Wednesday, December 19, 2012

Weird reversal of Stack.

A very commonly asked question during interviews is to write a recursive solution to reverse a stack. A lot of discussion is out there with different kind of implementation varying from O(n*n) to O(n).My interest in this question is due to something else.
While I was getting ready for office my room-mate was having a telephonic interview with one of the IT companies in Bangalore. He was asked this question (Which is very straight forward if no constraints are given),  with a constraint that he is supposed to use recursion and he is allowed to use only constant memory in each recursion. Well , when I saw this question I was pretty convinced that it can be done in O(n) given I use few bytes in each recursion and I decided to hack in my beloved "C++" to help me through it.
The approach that is explained here is a little non-trivial but not too difficult to understand. Now try this code :-

void reverse(stack<int> &s,int *prevdata=0) {
     int data,*t;
    if(s.size() <= (size-1)/2) {
    } else {

To understand "why this code is working" you will need to know how bits synchronously dance around your computer's hardware to make your code run.In case you don't get it read this blog entry.
Now,  if you can manage to see the stack and how local variables are placed in there you should be able to observe that the way it is placed each time variable data is getting the same relative location in its own function's memory space. Given the same function is being called and size of memory assigned to it is same each time, it is possible to know where all variables are placed.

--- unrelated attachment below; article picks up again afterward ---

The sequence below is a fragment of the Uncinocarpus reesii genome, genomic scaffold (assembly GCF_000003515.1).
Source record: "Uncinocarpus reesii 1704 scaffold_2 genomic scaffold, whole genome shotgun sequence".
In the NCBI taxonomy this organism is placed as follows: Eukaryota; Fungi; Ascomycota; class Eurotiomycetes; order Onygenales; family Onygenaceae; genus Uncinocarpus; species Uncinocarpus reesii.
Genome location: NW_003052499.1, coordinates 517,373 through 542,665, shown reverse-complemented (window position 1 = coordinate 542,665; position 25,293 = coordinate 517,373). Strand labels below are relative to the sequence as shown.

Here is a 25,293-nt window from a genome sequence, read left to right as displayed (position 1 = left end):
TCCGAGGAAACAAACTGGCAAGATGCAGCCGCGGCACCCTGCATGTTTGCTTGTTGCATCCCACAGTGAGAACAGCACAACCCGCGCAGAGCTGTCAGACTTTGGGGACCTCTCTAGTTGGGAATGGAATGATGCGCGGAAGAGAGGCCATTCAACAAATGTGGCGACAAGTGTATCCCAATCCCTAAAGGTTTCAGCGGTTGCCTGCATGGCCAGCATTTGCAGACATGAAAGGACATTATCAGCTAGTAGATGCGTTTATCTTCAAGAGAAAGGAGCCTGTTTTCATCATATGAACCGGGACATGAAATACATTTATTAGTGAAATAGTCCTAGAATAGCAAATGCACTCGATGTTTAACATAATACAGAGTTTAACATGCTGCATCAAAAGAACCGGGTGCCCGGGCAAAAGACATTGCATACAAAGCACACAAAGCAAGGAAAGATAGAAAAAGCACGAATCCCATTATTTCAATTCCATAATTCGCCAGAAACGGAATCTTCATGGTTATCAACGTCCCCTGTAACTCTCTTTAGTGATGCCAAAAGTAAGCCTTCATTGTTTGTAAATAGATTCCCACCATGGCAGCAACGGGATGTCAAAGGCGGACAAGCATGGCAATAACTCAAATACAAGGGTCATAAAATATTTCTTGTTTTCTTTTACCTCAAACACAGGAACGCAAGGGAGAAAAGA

From above observation it can be concluded that distance between a variable of function with itself in next recursive call remains the same throughout.
If memory can be visualized as horizontal straight line as follows :-

_| _ _ X _ _ _| _ _ X _ _ _| _ _ X _ _ _| _ _ X _ _ _| _ _ X _ _ _| 

Where, X is the variable (data) and function (reverse) get the memory between ' | '.Distance between two X's is same throughout.
Now when this information is available, distance between variable in each recursion can be calculated if the address of variable in previous recursion (prevdata) is available. As size of stack is known we know that (n-1)th element of stack should be replaced with 0th element, (n-2)th element with 1st element and so on. Upto half size of stack we can just take the data which is at the same distance from middle element and place it on the stack and replace the content at other point with current element of the stack. When recursion goes below half, it will have information available in variable data in reverse order, which we just need to place on the stack.

Hope you like this blog entry.Views and modifications are welcome.